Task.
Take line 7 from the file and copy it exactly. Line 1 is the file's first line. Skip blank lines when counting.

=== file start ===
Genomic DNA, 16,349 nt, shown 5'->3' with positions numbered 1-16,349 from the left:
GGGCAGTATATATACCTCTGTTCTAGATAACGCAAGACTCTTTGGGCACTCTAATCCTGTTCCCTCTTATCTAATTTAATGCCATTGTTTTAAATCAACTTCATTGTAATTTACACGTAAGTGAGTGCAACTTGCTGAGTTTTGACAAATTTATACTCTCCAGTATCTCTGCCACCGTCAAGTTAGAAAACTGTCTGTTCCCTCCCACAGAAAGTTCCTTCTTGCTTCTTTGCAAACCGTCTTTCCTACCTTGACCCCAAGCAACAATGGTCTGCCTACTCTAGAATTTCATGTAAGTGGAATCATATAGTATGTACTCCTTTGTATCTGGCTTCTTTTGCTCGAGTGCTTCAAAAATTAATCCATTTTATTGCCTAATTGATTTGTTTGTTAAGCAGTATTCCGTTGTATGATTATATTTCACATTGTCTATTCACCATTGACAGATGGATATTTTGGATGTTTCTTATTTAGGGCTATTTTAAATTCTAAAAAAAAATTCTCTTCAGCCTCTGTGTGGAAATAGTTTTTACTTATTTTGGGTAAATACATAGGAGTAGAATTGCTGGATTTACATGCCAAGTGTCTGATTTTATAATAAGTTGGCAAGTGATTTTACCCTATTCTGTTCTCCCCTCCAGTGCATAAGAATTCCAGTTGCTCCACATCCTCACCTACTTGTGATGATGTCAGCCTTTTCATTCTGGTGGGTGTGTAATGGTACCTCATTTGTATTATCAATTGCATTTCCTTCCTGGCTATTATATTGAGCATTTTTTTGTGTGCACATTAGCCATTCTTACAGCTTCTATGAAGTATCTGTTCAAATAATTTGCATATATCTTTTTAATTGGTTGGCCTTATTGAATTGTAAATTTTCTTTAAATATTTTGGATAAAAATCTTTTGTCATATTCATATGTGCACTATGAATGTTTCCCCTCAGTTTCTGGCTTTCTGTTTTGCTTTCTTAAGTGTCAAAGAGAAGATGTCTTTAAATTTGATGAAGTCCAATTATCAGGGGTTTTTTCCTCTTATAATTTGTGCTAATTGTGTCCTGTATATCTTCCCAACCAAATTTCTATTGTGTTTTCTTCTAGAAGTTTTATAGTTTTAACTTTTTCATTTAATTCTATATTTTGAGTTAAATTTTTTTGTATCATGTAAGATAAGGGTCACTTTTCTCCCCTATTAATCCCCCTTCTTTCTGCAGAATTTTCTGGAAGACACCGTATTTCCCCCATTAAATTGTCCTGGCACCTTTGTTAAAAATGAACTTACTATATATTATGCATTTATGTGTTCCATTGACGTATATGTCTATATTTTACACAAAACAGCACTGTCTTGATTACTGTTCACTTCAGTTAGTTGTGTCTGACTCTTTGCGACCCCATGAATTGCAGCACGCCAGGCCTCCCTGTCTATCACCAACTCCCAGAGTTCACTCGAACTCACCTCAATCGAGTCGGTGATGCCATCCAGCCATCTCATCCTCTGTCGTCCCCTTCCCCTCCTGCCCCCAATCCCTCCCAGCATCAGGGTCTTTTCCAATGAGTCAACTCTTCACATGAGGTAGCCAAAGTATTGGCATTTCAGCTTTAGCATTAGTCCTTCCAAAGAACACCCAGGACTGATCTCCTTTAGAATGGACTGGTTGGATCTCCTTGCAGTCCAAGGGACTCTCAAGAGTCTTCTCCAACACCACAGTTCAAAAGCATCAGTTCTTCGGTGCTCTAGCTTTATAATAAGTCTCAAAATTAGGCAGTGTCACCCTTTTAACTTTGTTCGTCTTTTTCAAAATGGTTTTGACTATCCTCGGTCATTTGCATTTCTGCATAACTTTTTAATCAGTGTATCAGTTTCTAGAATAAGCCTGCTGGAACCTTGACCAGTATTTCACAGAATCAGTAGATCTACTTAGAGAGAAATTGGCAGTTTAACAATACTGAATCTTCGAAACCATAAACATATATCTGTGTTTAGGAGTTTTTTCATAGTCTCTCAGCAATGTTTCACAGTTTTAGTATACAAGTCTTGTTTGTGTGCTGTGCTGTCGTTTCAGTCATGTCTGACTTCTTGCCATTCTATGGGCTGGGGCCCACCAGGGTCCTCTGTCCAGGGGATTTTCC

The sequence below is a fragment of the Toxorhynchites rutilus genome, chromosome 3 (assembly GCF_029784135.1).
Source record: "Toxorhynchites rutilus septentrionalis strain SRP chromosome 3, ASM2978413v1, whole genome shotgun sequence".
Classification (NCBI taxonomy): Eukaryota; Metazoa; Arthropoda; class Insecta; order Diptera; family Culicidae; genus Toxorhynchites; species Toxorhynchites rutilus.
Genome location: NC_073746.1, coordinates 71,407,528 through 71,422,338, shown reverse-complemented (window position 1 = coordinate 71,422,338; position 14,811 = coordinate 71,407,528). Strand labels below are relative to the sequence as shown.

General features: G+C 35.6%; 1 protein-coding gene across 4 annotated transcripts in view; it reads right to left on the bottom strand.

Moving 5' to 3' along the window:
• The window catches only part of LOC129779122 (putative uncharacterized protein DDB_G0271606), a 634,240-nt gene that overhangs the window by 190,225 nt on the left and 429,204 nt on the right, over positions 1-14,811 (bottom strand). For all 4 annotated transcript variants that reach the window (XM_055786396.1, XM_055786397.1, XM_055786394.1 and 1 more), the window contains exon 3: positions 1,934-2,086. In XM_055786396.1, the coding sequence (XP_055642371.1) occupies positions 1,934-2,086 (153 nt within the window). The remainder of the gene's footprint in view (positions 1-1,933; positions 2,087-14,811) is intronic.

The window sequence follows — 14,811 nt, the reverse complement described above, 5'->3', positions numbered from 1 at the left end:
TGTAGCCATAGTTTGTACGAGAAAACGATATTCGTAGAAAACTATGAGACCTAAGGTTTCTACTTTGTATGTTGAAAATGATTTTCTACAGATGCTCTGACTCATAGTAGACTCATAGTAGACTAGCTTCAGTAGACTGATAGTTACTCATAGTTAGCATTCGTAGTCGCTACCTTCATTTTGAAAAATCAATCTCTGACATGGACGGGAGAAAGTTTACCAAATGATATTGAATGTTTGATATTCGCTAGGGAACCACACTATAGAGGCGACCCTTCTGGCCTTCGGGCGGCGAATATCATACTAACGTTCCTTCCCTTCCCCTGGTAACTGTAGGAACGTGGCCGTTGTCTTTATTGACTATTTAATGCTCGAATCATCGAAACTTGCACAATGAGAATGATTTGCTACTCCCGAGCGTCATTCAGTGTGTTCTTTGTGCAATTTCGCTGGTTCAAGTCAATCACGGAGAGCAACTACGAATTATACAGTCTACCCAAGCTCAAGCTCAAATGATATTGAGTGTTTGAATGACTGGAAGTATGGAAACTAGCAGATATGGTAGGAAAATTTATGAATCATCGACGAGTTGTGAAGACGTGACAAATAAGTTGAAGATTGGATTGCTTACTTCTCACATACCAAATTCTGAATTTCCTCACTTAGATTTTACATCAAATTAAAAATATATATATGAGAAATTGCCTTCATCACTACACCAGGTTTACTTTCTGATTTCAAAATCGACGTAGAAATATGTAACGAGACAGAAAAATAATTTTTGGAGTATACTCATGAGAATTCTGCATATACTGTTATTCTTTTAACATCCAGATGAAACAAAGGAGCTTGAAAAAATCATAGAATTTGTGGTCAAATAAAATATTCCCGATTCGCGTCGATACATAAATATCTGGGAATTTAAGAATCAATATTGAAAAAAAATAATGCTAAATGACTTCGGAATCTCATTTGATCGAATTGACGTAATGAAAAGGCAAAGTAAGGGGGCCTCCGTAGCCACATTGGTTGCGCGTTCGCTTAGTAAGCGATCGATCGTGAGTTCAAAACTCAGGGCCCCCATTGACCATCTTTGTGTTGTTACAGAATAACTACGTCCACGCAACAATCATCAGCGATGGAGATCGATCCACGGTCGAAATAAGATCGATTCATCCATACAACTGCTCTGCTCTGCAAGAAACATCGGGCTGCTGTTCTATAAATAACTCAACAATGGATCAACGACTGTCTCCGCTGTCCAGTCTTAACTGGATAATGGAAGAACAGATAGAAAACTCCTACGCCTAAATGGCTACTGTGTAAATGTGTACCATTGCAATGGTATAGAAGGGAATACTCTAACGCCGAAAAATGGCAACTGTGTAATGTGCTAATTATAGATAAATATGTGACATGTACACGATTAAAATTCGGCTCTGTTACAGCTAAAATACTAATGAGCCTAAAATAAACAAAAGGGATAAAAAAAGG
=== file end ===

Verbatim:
General features: G+C 35.6%; 1 protein-coding gene across 4 annotated transcripts in view; it reads right to left on the bottom strand.